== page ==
As calls for the Food and Drug Administration to fully approve COVID-19 vaccines grow louder, the agency itself has little to say. This is a mistake. The agency insists it is “working as quickly as possible” and has suggested that full approval may come for at least one vaccine by the end of summer. The public is left wondering: What’s taking so long?
This isn’t just a minor nuisance. It undermines trust in the vaccines and damages the FDA’s most valuable asset — its credibility.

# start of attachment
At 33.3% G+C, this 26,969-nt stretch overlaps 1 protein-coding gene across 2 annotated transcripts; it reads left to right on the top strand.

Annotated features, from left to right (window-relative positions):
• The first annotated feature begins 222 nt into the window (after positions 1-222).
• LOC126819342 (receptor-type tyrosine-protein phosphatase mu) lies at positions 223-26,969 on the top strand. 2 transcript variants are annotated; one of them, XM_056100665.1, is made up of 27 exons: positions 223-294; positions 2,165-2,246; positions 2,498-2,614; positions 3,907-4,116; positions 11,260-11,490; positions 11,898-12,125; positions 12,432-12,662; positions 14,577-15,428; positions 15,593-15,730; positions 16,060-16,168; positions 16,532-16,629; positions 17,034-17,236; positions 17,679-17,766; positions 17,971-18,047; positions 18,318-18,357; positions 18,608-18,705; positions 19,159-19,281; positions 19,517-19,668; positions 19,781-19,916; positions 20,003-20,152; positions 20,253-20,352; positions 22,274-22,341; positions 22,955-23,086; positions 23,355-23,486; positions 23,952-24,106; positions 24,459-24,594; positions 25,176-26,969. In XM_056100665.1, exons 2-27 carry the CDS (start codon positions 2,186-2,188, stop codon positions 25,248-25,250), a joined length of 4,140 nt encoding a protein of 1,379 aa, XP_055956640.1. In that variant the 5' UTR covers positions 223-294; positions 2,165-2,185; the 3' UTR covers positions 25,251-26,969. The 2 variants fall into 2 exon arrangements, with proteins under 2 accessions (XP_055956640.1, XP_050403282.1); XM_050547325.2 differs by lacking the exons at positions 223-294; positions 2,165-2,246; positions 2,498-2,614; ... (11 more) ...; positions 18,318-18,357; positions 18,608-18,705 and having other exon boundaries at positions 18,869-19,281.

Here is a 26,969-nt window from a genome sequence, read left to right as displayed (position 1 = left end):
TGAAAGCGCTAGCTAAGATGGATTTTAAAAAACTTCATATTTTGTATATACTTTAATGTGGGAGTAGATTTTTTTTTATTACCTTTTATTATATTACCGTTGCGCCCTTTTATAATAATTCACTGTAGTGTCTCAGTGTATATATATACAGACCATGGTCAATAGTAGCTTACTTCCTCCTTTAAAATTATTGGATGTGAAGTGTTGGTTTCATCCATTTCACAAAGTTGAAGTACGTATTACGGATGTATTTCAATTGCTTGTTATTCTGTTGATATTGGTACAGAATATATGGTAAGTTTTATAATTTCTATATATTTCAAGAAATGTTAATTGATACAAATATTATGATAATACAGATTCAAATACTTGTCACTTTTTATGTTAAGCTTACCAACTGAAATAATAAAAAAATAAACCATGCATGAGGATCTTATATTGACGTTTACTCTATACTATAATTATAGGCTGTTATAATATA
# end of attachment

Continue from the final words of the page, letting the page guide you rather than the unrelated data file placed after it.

The drug regulators have good reason to insist on thoroughly reviewing many months of clinical trial data before fully licensing any medicine. The emergency use authorizations for the vaccines now administered in the U.S. were based on just two months of follow-up data — enough to be confident that the vaccines are safe, effective, and fit for use in response to a pressing need, but relying on a faster analysis than the FDA requires for its full approval process. To fully approve the vaccines, the FDA looks at more data and satisfies itself on a range of other issues, including developing detailed guidance on use.